Parloff claims: “Neither case closely resembles Clinton’s situation. In each instance, the perpetrator at some point realized that classified materials had been removed from a secure location and taken to an insecure one, and then failed to act promptly to report or fix the problem. The FBI researchers seemed to believe that Clinton and her colleagues never came to such a realization, even if they should have.” This is laughable on several levels. How could Clinton possibly think that the material on a private server is a “secure” location? Not even Comey tries to make this argument. As we have seen, Comey acknowledges that classified information was mishandled, and that “anyone who had ever been granted a security clearance should have known that talking about top-secret information on an unclassified system was a breach of rules governing classified materials.”

Even if intent were the standard, there was evidence to support it. In previous accounts, Comey always tried to distinguish other cases by pointing to attempts by those defendants to cover up what they had done, such as lying to investigators or taking other actions showing a guilty conscience. But there was evidence that Hillary knew she wasn’t supposed to do what she was doing, and there was evidence that she wasn’t truthful — all evidence Comey doesn’t discuss in his book.


For example, the Washington Post has reported: “A note sent to all State Department employees on Clinton’s behalf warned them against the risks of using personal email addresses for official business.” Clinton claimed not to remember this, but when you’re warning people not to engage in a particular pattern of behavior while engaged in that pattern of behavior yourself, it tends to support a notion that you know that what you are doing is wrong.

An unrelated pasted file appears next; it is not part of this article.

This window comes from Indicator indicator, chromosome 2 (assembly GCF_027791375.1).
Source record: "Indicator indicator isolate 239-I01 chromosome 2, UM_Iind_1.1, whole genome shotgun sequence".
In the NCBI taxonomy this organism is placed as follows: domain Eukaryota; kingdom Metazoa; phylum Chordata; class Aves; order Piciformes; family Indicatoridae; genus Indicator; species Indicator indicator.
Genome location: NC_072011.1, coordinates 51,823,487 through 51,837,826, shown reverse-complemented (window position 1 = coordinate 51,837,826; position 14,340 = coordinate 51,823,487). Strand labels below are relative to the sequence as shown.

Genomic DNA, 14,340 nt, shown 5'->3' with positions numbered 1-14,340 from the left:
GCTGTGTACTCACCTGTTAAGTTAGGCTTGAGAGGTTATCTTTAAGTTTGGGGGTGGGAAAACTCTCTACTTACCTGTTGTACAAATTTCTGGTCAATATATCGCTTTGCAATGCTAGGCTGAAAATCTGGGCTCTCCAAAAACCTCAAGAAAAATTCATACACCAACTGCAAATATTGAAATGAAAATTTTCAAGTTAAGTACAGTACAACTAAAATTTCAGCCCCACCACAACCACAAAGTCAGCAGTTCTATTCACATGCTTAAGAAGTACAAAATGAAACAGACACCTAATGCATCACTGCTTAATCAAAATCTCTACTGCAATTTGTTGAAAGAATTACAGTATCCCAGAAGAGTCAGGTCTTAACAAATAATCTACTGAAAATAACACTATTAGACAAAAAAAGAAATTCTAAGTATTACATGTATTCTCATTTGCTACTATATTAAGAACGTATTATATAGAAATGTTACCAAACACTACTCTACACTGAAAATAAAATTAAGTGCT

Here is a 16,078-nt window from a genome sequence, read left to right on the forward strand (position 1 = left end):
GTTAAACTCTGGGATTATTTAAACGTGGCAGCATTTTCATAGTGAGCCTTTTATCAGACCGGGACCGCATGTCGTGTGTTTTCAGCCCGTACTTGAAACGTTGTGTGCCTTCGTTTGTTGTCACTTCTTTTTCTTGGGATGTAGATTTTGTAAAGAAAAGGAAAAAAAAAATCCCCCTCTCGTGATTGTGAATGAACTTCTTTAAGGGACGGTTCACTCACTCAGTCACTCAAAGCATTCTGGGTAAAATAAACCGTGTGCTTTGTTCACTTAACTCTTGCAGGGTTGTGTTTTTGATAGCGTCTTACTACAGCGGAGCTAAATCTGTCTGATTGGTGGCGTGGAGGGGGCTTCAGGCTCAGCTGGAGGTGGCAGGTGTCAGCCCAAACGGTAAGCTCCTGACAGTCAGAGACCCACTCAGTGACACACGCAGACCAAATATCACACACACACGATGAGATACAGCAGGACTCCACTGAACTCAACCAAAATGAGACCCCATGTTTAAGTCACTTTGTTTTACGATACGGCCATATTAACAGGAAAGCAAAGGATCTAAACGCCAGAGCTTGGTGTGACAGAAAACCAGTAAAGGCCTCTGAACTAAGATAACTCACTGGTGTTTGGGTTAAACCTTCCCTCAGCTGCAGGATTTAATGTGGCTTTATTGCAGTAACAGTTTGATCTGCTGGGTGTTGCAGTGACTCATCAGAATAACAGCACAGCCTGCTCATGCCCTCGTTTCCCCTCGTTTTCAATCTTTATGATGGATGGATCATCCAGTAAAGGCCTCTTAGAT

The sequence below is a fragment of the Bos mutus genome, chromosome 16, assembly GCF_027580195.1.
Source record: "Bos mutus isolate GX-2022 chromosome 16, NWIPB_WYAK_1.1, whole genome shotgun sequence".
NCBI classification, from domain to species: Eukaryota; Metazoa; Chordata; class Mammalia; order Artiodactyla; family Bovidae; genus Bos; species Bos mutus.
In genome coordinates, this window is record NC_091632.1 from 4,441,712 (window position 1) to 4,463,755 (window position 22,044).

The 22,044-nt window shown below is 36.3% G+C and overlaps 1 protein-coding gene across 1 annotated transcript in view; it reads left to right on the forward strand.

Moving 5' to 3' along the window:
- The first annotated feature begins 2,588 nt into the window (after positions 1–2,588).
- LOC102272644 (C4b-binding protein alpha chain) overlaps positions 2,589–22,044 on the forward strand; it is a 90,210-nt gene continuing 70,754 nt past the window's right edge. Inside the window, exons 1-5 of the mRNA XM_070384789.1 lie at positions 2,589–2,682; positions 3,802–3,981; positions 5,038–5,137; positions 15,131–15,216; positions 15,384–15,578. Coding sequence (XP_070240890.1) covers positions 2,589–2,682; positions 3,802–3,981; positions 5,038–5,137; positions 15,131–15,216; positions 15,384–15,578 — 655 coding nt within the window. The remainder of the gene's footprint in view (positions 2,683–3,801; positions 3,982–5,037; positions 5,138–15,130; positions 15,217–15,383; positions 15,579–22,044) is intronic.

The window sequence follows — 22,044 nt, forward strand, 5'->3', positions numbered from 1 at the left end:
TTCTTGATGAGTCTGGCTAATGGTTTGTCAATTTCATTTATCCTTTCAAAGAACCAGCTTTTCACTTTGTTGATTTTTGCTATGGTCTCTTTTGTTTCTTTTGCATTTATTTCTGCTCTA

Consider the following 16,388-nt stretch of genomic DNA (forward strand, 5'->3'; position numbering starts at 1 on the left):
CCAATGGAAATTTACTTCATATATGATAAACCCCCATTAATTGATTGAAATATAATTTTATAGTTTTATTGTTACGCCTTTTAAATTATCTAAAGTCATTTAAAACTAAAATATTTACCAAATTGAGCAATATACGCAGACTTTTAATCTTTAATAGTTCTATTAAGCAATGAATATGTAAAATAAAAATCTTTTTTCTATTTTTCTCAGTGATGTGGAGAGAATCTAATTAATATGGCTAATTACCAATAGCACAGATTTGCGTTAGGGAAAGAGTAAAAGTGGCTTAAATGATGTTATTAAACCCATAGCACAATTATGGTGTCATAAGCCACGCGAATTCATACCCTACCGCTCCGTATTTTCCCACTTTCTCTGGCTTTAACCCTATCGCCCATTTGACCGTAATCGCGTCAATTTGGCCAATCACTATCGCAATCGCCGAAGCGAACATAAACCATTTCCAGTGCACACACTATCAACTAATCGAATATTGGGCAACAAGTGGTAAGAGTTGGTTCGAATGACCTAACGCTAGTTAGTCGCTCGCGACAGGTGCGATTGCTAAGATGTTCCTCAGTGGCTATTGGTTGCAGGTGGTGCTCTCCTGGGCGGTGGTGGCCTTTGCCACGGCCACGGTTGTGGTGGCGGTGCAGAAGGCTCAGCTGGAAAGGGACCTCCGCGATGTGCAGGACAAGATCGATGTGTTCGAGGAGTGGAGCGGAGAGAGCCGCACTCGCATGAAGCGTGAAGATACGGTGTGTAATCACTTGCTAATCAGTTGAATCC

And Clinton said some laughable things during her FBI interview. I’ll cite one howler as an example: As NBC News reported on September 3, 2016:

Clinton also told FBI investigators that she wasn’t sure what the “c” meant next to paragraphs in one email that was used to designate confidential information.

This is laughable. But don’t take my word for it. Here is an excerpt from a contemporaneous podcast called Rational Security. The people on the podcast are Brookings Institute types. They’re not really big Hillary Clinton fans, but they are absolutely disdainful of Donald Trump, one and all. So when you hear this opinion, you know you’re not hearing from Trump partisans. Start listening beginning at 28:51, where Shane Harris, a Washington Post reporter, discusses Hillary’s answer that the “c” was possibly just one in a series:

SHANE HARRIS: For instance, there was a moment in the 302 that revealed that she was asked, she was shown an email that had the C, the letter C, next to it, indicating a classified, you know, passage, and they said “Well what did,” essentially “What did you think that this meant?”

SUSAN HENNESSEY: Indicating a confidential passage —